Over the coming days many will talk of their own memories of Puhl Sándor. Funny moments from matches and dressing rooms, happy memories, moments of solidarity and lessons learned along their own career paths. The coin story from the World Cup has already appeared in the media, I remember Puhl Sándor talking about it in an interview. As the coin was made of silver and very heavy he had given it to his fourth official to hold during the game rather than keep it in his pocket. The fourth official then left it in the dressing room at half time, when it came to the coin toss for extra time there was no coin. Quick thinking by Puhl Sándor saw him discreetly borrow a coin from a nearby TV cameraman – a coin he subsequently held onto amongst his memorabilia collected over the years.

One of the best quotes I have seen by Puhl Sándor is “The referee’s mission, his vocation, is to use the power vested in him to help those outside the playing field have the best fun possible.”  A perfect summation. During an interview with NSO on the 20th anniversary of the World Cup Final, he was asked what makes a good referee and replied “The referee’s mission is to keep the viewer as entertained as possible. It is very important for the referee to be aware of this kind of mission consciousness. With each judgment, the referee gives something to one team and takes it away from the other. You can’t favour both teams at the same time, you have to be aware of that. For a referee, what’s really uplifting is when he feels he’s been able to make a match better with his judgments. The difficulty of the profession, and at the same time the biggest challenge, is to lead prominent individuals along uniform aspects, while leaving the possibility for the individual to assert themself. There is a certain degree of desire in the referees, but only the referee who can control his own individuality can give up his ego when it is needed.”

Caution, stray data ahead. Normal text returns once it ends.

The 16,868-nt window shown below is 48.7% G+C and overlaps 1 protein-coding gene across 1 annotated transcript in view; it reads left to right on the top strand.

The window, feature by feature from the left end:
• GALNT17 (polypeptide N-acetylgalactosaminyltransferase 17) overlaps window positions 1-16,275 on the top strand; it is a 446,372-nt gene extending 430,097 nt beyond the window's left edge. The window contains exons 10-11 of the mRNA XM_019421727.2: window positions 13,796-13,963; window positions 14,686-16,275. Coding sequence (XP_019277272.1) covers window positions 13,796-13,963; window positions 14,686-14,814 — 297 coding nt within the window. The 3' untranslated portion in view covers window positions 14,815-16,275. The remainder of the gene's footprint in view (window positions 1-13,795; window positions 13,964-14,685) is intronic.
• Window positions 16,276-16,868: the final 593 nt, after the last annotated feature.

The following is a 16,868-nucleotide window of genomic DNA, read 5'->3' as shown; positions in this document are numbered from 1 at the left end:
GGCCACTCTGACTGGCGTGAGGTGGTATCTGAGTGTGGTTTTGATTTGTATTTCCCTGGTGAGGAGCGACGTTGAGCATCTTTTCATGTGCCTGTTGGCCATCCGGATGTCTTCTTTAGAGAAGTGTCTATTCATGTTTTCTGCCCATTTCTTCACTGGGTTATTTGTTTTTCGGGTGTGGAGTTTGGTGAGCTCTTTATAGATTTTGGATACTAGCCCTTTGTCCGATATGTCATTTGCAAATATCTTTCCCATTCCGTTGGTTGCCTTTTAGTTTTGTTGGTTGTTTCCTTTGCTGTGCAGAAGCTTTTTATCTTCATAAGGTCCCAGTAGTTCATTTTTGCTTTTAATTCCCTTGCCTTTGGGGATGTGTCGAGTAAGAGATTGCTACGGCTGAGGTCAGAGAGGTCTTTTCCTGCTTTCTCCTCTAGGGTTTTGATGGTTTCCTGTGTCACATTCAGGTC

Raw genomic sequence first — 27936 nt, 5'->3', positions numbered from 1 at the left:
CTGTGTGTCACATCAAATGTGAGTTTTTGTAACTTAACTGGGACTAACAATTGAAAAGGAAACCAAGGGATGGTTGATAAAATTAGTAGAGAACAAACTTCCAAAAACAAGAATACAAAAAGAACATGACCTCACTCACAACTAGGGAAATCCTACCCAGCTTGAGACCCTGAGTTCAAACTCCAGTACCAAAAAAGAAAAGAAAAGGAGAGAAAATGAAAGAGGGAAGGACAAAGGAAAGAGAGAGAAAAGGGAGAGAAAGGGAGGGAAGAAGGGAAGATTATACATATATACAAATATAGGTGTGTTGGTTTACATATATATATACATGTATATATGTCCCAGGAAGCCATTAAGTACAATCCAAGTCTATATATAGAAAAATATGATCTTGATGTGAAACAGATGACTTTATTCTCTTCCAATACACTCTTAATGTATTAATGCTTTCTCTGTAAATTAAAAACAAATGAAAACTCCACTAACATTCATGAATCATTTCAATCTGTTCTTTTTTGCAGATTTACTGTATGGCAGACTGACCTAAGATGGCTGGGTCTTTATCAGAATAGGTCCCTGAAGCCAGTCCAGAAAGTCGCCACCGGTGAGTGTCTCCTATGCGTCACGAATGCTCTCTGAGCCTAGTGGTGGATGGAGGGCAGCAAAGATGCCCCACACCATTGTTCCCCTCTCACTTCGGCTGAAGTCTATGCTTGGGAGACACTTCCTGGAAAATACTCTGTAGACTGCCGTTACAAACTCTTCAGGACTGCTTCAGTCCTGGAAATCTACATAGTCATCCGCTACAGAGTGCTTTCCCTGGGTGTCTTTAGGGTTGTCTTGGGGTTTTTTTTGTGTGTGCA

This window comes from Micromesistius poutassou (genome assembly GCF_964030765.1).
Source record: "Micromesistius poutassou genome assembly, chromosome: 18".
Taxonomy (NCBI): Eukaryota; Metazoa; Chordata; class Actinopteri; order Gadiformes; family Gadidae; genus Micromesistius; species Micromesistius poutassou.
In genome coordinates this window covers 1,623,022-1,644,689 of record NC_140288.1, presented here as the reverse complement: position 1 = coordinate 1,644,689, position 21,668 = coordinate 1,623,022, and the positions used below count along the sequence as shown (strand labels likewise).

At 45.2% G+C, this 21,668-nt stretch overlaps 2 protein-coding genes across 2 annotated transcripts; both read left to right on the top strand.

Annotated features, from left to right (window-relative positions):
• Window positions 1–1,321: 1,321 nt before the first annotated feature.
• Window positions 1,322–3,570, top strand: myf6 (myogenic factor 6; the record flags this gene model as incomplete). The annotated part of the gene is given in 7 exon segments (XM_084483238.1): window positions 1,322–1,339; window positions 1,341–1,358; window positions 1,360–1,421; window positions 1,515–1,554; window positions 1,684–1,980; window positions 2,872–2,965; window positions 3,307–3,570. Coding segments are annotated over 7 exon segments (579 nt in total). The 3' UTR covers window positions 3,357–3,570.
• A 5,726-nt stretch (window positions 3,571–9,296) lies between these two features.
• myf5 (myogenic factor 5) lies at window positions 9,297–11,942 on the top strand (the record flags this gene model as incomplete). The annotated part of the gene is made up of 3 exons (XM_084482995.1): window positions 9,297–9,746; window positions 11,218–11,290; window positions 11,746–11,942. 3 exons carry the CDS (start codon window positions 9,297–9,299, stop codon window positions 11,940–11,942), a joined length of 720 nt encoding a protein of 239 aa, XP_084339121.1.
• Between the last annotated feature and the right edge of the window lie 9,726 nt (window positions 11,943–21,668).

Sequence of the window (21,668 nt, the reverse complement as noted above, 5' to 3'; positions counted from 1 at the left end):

I saw Puhl Sándor referee live 3 times, the first time was at Windsor Park on the 18th November 1992. My home nation team lost 1-0 to Denmark but as I left the ground that day Puhl Sándor had a new fan. I saw him again next at Wembley 3 years later, 15th November 1995 when he refereed a friendly between England v Switzerland. I worked at Wembley at the time and was on the security team detailed to team referee. I had the chance to speak with him, a brief chat about refereeing and the difference between refereeing in a smaller nation like Hungary and a bigger nation like England. As I escorted him out of the ground post match he handed me a signed copy of the match day programme. He was back at Wembley in June 1996, refereeing the Euro 1996 semi final game between Germany v England. He remembered me from the year before and post match another signed match programme found itself my way. I had been due to work at Wembley for his next appearance there on 12th February 1997 in the England v Italy match, however a nasty accident a month earlier saw me still in hospital at the time. The day after the game one of my colleagues arrived at the hospital and handed me a match day programme signed by Mr Puhl with a message of get well soon wishes. I never got to meet him again.

Puhl Sándor 1955 – 2001

Rest in peace Puhl Sándor. Thank you for 50 years of service to refereeing.